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Anbar Tribe Threatens To Quit Over Lack Of Weapons As IS Overruns Areas East Of Ramadi


Iraqi fighters who liberated west Anbar from Islamic State gunmen in late December

Iraqi fighters who liberated west Anbar from Islamic State gunmen in late December

Tribal forces in northeastern Anbar have threatened to stop fighting the Islamic State (IS) group because of a lack of support from the Iraqi military and security forces.

An RFE/RL correspondent in Iraq reported that the tribe had warned the central and local governments that it would withdraw from the fight against IS militants unless its fighters were supplied with ammunition and weapons within five hours.

An Albu Ghanem tribal elder, Zamel Abboud Abu Ghanem, told the IraqiNews.com website on January 22 that the tribal forces had given the central government a five-hour ultimatum to provide "arms, military troops, and military aircraft to bomb IS sites."

The tribal elder also said that Iraqi security leaders had misinformed the Iraqi central government about the situation in Anbar province.

Reports over whether the tribe has subsequently withdrawn from the clashes were unclear. Arkan Khalaf al-Tarmuz of the Anbar Provincial Council said on January 22 that the Albu Ghanem tribe had been forced to withdraw after large numbers of IS militants attacked the area east of the provincial capital Ramadi that morning.

The Albu Ghanem tribe's insistence on being provided with support in its battle against IS followed reports that IS gunmen had attacked the Albu Ghanem area east of Ramadi on the morning of January 22, which led to violent clashes between the militants and tribal forces.

Anbar Provincial Council member al-Tarmouz said later on January 22 that clashes were ongoing and that IS had booby-trapped and bombed tens of tribal members' homes.

According to RFE/RL's correspondent, IS gunmen killed at least 23 local policemen and tribal fighters in the clashes east of Ramadi.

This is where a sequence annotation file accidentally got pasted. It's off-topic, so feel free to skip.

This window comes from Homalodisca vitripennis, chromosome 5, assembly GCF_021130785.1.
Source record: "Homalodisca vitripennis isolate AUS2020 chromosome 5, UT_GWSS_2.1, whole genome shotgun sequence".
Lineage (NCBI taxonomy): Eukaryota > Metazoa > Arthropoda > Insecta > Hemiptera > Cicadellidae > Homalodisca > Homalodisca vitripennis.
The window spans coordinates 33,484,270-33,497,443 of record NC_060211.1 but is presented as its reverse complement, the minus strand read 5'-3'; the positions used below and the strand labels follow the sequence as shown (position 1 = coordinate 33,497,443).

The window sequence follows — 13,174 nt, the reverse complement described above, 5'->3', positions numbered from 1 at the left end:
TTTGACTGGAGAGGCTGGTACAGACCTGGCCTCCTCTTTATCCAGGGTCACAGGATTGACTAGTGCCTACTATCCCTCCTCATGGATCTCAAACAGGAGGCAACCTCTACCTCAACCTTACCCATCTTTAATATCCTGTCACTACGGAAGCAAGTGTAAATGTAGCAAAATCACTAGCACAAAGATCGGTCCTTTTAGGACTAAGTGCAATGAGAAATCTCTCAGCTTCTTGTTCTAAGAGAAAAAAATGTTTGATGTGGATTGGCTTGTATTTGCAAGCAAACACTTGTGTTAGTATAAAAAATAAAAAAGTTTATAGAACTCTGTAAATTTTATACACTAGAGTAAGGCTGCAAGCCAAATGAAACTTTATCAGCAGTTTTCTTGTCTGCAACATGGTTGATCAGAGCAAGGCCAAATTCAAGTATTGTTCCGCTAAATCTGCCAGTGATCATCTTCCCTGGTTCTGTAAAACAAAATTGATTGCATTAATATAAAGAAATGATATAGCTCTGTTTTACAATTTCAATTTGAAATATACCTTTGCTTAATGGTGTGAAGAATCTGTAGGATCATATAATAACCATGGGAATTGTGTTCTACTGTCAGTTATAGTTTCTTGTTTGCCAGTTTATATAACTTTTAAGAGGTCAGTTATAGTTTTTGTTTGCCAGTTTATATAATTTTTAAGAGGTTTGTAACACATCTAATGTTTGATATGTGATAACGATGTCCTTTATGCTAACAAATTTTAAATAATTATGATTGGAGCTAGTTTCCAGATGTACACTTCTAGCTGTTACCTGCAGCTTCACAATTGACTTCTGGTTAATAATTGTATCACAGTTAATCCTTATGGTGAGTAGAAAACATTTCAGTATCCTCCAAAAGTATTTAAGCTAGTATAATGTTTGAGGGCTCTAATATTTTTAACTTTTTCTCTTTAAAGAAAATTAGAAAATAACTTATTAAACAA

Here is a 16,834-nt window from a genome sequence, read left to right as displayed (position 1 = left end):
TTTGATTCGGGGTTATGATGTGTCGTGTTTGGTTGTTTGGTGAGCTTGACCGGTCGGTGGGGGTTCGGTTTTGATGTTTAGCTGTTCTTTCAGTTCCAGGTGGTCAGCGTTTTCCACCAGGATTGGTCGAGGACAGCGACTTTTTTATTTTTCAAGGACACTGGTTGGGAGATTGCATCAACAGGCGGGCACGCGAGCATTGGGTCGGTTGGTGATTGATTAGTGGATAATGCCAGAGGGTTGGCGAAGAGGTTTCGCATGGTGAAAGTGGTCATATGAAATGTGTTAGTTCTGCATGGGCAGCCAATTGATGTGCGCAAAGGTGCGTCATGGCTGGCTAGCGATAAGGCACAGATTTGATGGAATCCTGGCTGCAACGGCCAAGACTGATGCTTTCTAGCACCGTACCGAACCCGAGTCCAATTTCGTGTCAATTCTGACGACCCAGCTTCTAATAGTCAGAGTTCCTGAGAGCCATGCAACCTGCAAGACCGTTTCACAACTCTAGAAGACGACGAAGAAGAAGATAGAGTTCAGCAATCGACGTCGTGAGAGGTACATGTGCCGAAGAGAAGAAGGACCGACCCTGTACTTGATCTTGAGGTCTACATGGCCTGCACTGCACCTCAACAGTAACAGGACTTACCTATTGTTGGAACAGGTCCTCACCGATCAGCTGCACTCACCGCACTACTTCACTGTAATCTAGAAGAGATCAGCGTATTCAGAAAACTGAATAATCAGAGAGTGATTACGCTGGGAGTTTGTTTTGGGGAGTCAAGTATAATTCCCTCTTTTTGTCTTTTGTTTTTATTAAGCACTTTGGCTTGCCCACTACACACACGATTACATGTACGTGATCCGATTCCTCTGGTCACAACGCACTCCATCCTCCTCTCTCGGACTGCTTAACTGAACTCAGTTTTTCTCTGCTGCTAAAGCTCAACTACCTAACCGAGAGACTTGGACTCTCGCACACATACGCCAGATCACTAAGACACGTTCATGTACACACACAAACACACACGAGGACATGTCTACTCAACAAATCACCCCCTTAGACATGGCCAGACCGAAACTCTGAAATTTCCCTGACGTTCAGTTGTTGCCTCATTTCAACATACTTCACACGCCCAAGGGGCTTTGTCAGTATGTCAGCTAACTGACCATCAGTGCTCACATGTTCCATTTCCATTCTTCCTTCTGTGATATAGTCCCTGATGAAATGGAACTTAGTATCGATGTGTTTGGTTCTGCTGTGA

IS militants were also threatening to overrun Ramadi itself, the correspondent reported, quoting security sources in Anbar as saying that the situation in the provincial capital is the most dangerous it has been for a year. The security services said that IS gunmen would capture the city unless the central and local governments provided local forces with arms and ammunition.

This is not the first time that tribal and local Iraqi security forces in Anbar have complained that the central government is doing too little to supply them with sufficient weapons and ammunition to defeat IS.

Pan-Arab outlet Asharq Al-Awsat reported on January 12 that while Iraqi Prime Minister Haider al-Abadi has called for a "tribal revolution" in Anbar province, local tribes have frequently complained that they are being sidelined by Baghdad and that promised weapons and ammunition has not arrived.

In December, the Albu Nimr tribe warned the central government that they only had enough weapons and ammunition to fight IS for five days.

The Albu Nimr tribe, which belongs to the Awakening movement that fought Al-Qaeda, has suffered mass killings at the hands of IS militants. In November, tribal leaders accused IS of committing genocide against the Albu Nimr and said that more than 500 members of the tribe had been killed by IS gunmen.

U.S. Training

A delegation of tribal and provincial leaders from Anbar province is in Washington to request more U.S. military assistance for the fight against IS.

The White House said in a January 22 statement that Vice President Joseph Biden had "expressed support for the Iraqi government's efforts to enlist fighters from all of Iraq's communities."

A senior official from the U.S. State Department said on January 21 that the United States has a building partner capacity site in Anbar province, where U.S. and coalition special forces had "just graduated another about 260 tribal fighters on [January 16]."

The number of tribal forces trained was "approaching about 1,0000," the official said.

In response to a question during a background briefing on U.S. Secretary of State John Kerry's upcoming trip to Davos and London, the senior State Department official said that the United States wanted to "build on lessons learned" from the Awakening movement that mobilized tribal forces in Anbar, Salah al-Din and Nineveh provinces against Al-Qaeda.

-- Joanna Paraszczuk

About This Blog

"Under The Black Flag" provides news, opinion, and analysis about the impact of the Islamic State (IS) extremist group in Syria, Iraq, and beyond. It focuses not only on the fight against terrorist groups in the Middle East, but also on the implications for the region and the world. The blog's primary author, James Miller, closely covered the first three years of the Arab Spring, with a focus on Syria, and is now the managing editor of The Interpreter, where he covers Russia's foreign and domestic policy and the Kremlin's wars in Syria and Ukraine. Follow him on Twitter: @Millermena

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